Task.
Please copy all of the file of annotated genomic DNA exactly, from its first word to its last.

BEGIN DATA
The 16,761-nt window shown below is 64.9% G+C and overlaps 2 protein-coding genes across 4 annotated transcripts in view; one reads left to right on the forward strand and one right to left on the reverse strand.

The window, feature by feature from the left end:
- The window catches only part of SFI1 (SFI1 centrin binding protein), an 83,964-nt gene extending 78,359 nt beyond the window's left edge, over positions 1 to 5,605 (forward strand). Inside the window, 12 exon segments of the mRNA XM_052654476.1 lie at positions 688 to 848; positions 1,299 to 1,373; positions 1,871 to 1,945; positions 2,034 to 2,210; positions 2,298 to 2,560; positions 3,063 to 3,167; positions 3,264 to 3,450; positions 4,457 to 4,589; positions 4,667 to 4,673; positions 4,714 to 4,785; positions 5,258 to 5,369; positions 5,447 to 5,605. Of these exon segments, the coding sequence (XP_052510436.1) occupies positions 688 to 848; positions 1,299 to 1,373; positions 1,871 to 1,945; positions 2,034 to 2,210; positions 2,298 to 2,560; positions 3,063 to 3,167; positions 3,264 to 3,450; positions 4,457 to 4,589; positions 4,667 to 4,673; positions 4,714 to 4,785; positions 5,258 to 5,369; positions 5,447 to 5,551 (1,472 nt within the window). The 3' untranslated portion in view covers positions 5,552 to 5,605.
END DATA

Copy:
The 16,761-nt window shown below is 64.9% G+C and overlaps 2 protein-coding genes across 4 annotated transcripts in view; one reads left to right on the forward strand and one right to left on the reverse strand.

The window, feature by feature from the left end:
- The window catches only part of SFI1 (SFI1 centrin binding protein), an 83,964-nt gene extending 78,359 nt beyond the window's left edge, over positions 1 to 5,605 (forward strand). Inside the window, 12 exon segments of the mRNA XM_052654476.1 lie at positions 688 to 848; positions 1,299 to 1,373; positions 1,871 to 1,945; positions 2,034 to 2,210; positions 2,298 to 2,560; positions 3,063 to 3,167; positions 3,264 to 3,450; positions 4,457 to 4,589; positions 4,667 to 4,673; positions 4,714 to 4,785; positions 5,258 to 5,369; positions 5,447 to 5,605. Of these exon segments, the coding sequence (XP_052510436.1) occupies positions 688 to 848; positions 1,299 to 1,373; positions 1,871 to 1,945; positions 2,034 to 2,210; positions 2,298 to 2,560; positions 3,063 to 3,167; positions 3,264 to 3,450; positions 4,457 to 4,589; positions 4,667 to 4,673; positions 4,714 to 4,785; positions 5,258 to 5,369; positions 5,447 to 5,551 (1,472 nt within the window). The 3' untranslated portion in view covers positions 5,552 to 5,605.